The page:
According to a book written by Eberhard Kolb, which I purchased at the Bergen-Belsen memorial site, Reichsführer Heinrich Himmler had opened a special section at the Bergen-Belsen exchange camp on July 8, 1944, where 1,683 Hungarian Jews from Budapest were brought.

The Jews in the Hungarian section were treated better than all the others at Bergen-Belsen. They received better food and medical care and were not required to work. They wore their own clothes, although they were required to wear a yellow Star of David patch.

The Bergen-Belsen camp had different categories of prisoners, and the Hungarian Jews were in the category of Preferential Jews (Vorzugsjuden) because they were considered desirable for exchange purposes.

Marion Blumenthal was probably in the Vorzugsjuden section of Bergen-Belsen described above by Eberhard Kolb.

I learned the following information on my trip to the Bergen-Belsen memorial site:

Altogether, there was a total of 2,896 Jews released for ransom, including a transport of 1,210 Jews from the Theresienstadt Ghetto who entered Switzerland on February 7, 1945.

After the departure of the second Hungarian transport to Switzerland in December, more transports from Budapest continued to arrive at Bergen-Belsen and the Hungarian section remained in existence there until April 1945.

After the Hungarian Jews had entered Switzerland, there were false reports by the Swiss press that the Jews were being ransomed in exchange for asylum for 200 SS officers who were planning to defect. When Hitler heard this, from Ernst Kaltenbrunner who was no friend of Himmler, he ordered all further releases of Jews for ransom to stop. Nevertheless, Himmler continued to release Jews from the concentration camps, as he continued to negotiate with the Allies.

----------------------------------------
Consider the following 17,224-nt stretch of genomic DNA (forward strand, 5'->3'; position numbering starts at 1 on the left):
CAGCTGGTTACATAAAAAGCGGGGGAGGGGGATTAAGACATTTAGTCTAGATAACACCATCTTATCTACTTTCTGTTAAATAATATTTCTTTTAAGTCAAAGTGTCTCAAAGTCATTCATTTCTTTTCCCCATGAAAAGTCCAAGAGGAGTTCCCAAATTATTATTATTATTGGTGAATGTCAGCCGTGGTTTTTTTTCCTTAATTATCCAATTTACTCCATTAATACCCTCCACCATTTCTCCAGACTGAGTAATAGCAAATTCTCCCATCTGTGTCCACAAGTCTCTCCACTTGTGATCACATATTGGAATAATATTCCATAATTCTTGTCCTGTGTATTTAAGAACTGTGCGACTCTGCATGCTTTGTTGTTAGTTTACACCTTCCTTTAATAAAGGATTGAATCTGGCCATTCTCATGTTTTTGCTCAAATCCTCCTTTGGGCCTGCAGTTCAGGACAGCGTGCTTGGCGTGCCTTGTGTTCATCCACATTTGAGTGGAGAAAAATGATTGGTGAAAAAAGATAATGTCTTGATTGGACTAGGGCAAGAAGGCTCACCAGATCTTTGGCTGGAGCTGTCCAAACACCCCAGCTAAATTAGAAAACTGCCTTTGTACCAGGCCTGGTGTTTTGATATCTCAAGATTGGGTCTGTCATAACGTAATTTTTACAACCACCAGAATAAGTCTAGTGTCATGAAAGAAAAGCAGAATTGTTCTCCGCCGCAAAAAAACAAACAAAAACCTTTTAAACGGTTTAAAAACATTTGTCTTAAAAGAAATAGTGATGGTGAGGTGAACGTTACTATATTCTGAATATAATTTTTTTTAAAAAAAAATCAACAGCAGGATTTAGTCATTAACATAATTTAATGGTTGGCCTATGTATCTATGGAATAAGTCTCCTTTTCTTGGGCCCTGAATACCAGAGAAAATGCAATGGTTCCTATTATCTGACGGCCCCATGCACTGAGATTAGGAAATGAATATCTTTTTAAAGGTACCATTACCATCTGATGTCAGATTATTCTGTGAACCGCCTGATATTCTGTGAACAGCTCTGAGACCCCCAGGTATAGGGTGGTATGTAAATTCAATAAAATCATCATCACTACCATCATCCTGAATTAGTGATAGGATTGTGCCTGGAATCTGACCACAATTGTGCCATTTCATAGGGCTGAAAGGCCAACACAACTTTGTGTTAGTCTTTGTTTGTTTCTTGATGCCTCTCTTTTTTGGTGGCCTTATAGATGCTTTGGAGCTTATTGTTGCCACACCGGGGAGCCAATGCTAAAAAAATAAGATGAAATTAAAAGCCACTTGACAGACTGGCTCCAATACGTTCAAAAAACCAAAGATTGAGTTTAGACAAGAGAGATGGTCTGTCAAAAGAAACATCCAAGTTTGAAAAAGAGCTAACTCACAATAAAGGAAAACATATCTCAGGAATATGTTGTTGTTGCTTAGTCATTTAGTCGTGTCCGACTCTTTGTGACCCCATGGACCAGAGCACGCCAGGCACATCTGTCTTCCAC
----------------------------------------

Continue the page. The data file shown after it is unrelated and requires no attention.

Between April 6 and April 11, the Hungarian Jews were evacuated from Bergen-Belsen on the orders of Himmler who was planning to use them as bargaining chips in his negotiations with the Allies. The Jews in the Star Camp and also in the Neutrals Camp were also evacuated, along with the Hungarians, in three trains which held altogether about 7,000 Jews who were considered “exchange Jews.”

One of these trains arrived with 1,712 people on April 21, 1945 and entered the Theresienstadt ghetto in Czechoslovakia. Two weeks later the Theresienstadt Ghetto was turned over to the Red Cross, just before Russian troops arrived. The other two trains never made it to Theresienstadt because they had to keep making detours due to frequent Allied air attacks, according to Eberhard Kolb’s book Bergen-Belsen from 1943 to 1945.

One of the trains finally stopped on April 14, 1945 near Magdeburg in northern Germany; the guards ran away and the Jews on the train were liberated by American troops. The third train halted on April 23, 1945 near the village of Tröbitz in the Niederlausitz region; they were liberated by Russian troops after the guards escaped.

Marion Blumenthal was on the train that stopped at the village of Tröbitz.  She was 10 years old and she had been a prisoner of the Nazis for 6 and 1/2 years.